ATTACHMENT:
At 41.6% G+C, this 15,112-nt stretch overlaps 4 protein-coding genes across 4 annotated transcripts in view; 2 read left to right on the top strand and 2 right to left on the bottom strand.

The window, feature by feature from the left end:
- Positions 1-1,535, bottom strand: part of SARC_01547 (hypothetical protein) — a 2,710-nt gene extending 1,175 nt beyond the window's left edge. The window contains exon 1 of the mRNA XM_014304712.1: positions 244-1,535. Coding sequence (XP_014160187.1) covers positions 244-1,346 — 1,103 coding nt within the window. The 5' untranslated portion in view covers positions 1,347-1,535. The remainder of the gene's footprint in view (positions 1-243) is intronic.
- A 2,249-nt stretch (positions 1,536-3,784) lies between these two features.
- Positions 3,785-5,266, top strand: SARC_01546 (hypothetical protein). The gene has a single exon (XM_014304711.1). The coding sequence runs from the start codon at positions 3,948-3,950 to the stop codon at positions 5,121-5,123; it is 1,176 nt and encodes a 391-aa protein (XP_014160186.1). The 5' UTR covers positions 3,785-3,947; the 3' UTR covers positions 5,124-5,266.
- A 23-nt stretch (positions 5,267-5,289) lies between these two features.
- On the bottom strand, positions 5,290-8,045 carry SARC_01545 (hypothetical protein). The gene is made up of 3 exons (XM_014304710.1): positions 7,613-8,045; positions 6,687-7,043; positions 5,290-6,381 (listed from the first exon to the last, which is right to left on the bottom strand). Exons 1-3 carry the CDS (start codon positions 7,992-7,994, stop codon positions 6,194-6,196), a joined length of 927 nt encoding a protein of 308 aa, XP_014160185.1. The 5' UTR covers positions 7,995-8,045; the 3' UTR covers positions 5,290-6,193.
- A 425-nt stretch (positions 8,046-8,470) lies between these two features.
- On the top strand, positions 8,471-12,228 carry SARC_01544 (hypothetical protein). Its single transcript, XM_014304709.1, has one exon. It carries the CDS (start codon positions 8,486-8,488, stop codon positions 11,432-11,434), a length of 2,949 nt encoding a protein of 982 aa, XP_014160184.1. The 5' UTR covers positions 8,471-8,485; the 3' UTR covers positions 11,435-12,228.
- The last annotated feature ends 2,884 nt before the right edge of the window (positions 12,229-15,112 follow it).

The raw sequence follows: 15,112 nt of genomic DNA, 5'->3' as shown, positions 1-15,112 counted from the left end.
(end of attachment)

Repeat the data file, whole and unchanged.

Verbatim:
At 41.6% G+C, this 15,112-nt stretch overlaps 4 protein-coding genes across 4 annotated transcripts in view; 2 read left to right on the top strand and 2 right to left on the bottom strand.

The window, feature by feature from the left end:
- Positions 1-1,535, bottom strand: part of SARC_01547 (hypothetical protein) — a 2,710-nt gene extending 1,175 nt beyond the window's left edge. The window contains exon 1 of the mRNA XM_014304712.1: positions 244-1,535. Coding sequence (XP_014160187.1) covers positions 244-1,346 — 1,103 coding nt within the window. The 5' untranslated portion in view covers positions 1,347-1,535. The remainder of the gene's footprint in view (positions 1-243) is intronic.
- A 2,249-nt stretch (positions 1,536-3,784) lies between these two features.
- Positions 3,785-5,266, top strand: SARC_01546 (hypothetical protein). The gene has a single exon (XM_014304711.1). The coding sequence runs from the start codon at positions 3,948-3,950 to the stop codon at positions 5,121-5,123; it is 1,176 nt and encodes a 391-aa protein (XP_014160186.1). The 5' UTR covers positions 3,785-3,947; the 3' UTR covers positions 5,124-5,266.
- A 23-nt stretch (positions 5,267-5,289) lies between these two features.
- On the bottom strand, positions 5,290-8,045 carry SARC_01545 (hypothetical protein). The gene is made up of 3 exons (XM_014304710.1): positions 7,613-8,045; positions 6,687-7,043; positions 5,290-6,381 (listed from the first exon to the last, which is right to left on the bottom strand). Exons 1-3 carry the CDS (start codon positions 7,992-7,994, stop codon positions 6,194-6,196), a joined length of 927 nt encoding a protein of 308 aa, XP_014160185.1. The 5' UTR covers positions 7,995-8,045; the 3' UTR covers positions 5,290-6,193.
- A 425-nt stretch (positions 8,046-8,470) lies between these two features.
- On the top strand, positions 8,471-12,228 carry SARC_01544 (hypothetical protein). Its single transcript, XM_014304709.1, has one exon. It carries the CDS (start codon positions 8,486-8,488, stop codon positions 11,432-11,434), a length of 2,949 nt encoding a protein of 982 aa, XP_014160184.1. The 5' UTR covers positions 8,471-8,485; the 3' UTR covers positions 11,435-12,228.
- The last annotated feature ends 2,884 nt before the right edge of the window (positions 12,229-15,112 follow it).

The raw sequence follows: 15,112 nt of genomic DNA, 5'->3' as shown, positions 1-15,112 counted from the left end.